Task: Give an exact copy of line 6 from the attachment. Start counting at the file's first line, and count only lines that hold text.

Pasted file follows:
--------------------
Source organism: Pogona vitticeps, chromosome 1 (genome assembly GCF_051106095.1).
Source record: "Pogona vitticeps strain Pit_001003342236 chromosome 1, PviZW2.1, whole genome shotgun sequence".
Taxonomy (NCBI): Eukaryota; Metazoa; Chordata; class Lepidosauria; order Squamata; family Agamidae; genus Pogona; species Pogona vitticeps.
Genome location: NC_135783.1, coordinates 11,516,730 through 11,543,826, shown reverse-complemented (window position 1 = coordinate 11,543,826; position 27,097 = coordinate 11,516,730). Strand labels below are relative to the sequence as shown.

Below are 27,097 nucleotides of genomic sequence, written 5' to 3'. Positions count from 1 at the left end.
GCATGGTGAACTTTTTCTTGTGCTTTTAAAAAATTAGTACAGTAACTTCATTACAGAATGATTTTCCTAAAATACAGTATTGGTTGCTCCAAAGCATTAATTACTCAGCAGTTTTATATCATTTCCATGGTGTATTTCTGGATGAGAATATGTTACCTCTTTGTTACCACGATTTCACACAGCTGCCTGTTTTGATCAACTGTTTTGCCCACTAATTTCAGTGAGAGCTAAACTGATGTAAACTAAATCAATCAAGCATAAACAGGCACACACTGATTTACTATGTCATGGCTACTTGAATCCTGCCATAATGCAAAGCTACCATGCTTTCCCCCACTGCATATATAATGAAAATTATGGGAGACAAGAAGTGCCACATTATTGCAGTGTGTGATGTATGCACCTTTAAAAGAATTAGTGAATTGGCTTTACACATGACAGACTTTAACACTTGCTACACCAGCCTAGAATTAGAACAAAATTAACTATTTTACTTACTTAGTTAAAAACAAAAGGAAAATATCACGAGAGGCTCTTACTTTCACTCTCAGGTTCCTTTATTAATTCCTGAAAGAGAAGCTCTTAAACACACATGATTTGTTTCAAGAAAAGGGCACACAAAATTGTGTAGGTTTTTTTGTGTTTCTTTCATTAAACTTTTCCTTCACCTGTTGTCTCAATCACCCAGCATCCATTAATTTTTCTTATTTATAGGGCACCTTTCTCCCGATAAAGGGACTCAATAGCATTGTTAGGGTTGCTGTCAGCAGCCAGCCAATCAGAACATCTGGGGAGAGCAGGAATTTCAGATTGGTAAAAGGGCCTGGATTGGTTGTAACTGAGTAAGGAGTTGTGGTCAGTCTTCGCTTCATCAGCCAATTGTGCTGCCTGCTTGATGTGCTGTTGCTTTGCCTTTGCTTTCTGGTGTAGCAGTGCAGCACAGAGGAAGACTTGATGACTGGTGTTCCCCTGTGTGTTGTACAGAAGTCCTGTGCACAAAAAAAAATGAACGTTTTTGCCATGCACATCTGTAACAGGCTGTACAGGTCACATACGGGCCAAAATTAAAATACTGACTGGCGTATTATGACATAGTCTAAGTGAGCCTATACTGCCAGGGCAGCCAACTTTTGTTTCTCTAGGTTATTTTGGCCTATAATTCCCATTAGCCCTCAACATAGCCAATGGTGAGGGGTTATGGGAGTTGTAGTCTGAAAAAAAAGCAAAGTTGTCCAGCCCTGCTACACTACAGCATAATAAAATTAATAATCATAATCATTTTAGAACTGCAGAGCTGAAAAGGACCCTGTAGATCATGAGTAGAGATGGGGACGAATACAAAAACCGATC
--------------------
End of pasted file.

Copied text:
GCATGGTGAACTTTTTCTTGTGCTTTTAAAAAATTAGTACAGTAACTTCATTACAGAATGATTTTCCTAAAATACAGTATTGGTTGCTCCAAAGCATTAATTACTCAGCAGTTTTATATCATTTCCATGGTGTATTTCTGGATGAGAATATGTTACCTCTTTGTTACCACGATTTCACACAGCTGCCTGTTTTGATCAACTGTTTTGCCCACTAATTTCAGTGAGAGCTAAACTGATGTAAACTAAATCAATCAAGCATAAACAGGCACACACTGATTTACTATGTCATGGCTACTTGAATCCTGCCATAATGCAAAGCTACCATGCTTTCCCCCACTGCATATATAATGAAAATTATGGGAGACAAGAAGTGCCACATTATTGCAGTGTGTGATGTATGCACCTTTAAAAGAATTAGTGAATTGGCTTTACACATGACAGACTTTAACACTTGCTACACCAGCCTAGAATTAGAACAAAATTAACTATTTTACTTACTTAGTTAAAAACAAAAGGAAAATATCACGAGAGGCTCTTACTTTCACTCTCAGGTTCCTTTATTAATTCCTGAAAGAGAAGCTCTTAAACACACATGATTTGTTTCAAGAAAAGGGCACACAAAATTGTGTAGGTTTTTTTGTGTTTCTTTCATTAAACTTTTCCTTCACCTGTTGTCTCAATCACCCAGCATCCATTAATTTTTCTTATTTATAGGGCACCTTTCTCCCGATAAAGGGACTCAATAGCATTGTTAGGGTTGCTGTCAGCAGCCAGCCAATCAGAACATCTGGGGAGAGCAGGAATTTCAGATTGGTAAAAGGGCCTGGATTGGTTGTAACTGAGTAAGGAGTTGTGGTCAGTCTTCGCTTCATCAGCCAATTGTGCTGCCTGCTTGATGTGCTGTTGCTTTGCCTTTGCTTTCTGGTGTAGCAGTGCAGCACAGAGGAAGACTTGATGACTGGTGTTCCCCTGTGTGTTGTACAGAAGTCCTGTGCACAAAAAAAAATGAACGTTTTTGCCATGCACATCTGTAACAGGCTGTACAGGTCACATACGGGCCAAAATTAAAATACTGACTGGCGTATTATGACATAGTCTAAGTGAGCCTATACTGCCAGGGCAGCCAACTTTTGTTTCTCTAGGTTATTTTGGCCTATAATTCCCATTAGCCCTCAACATAGCCAATGGTGAGGGGTTATGGGAGTTGTAGTCTGAAAAAAAAGCAAAGTTGTCCAGCCCTGCTACACTACAGCATAATAAAATTAATAATCATAATCATTTTAGAACTGCAGAGCTGAAAAGGACCCTGTAGATCATGAGTAGAGATGGGGACGAATACAAAAACCGATC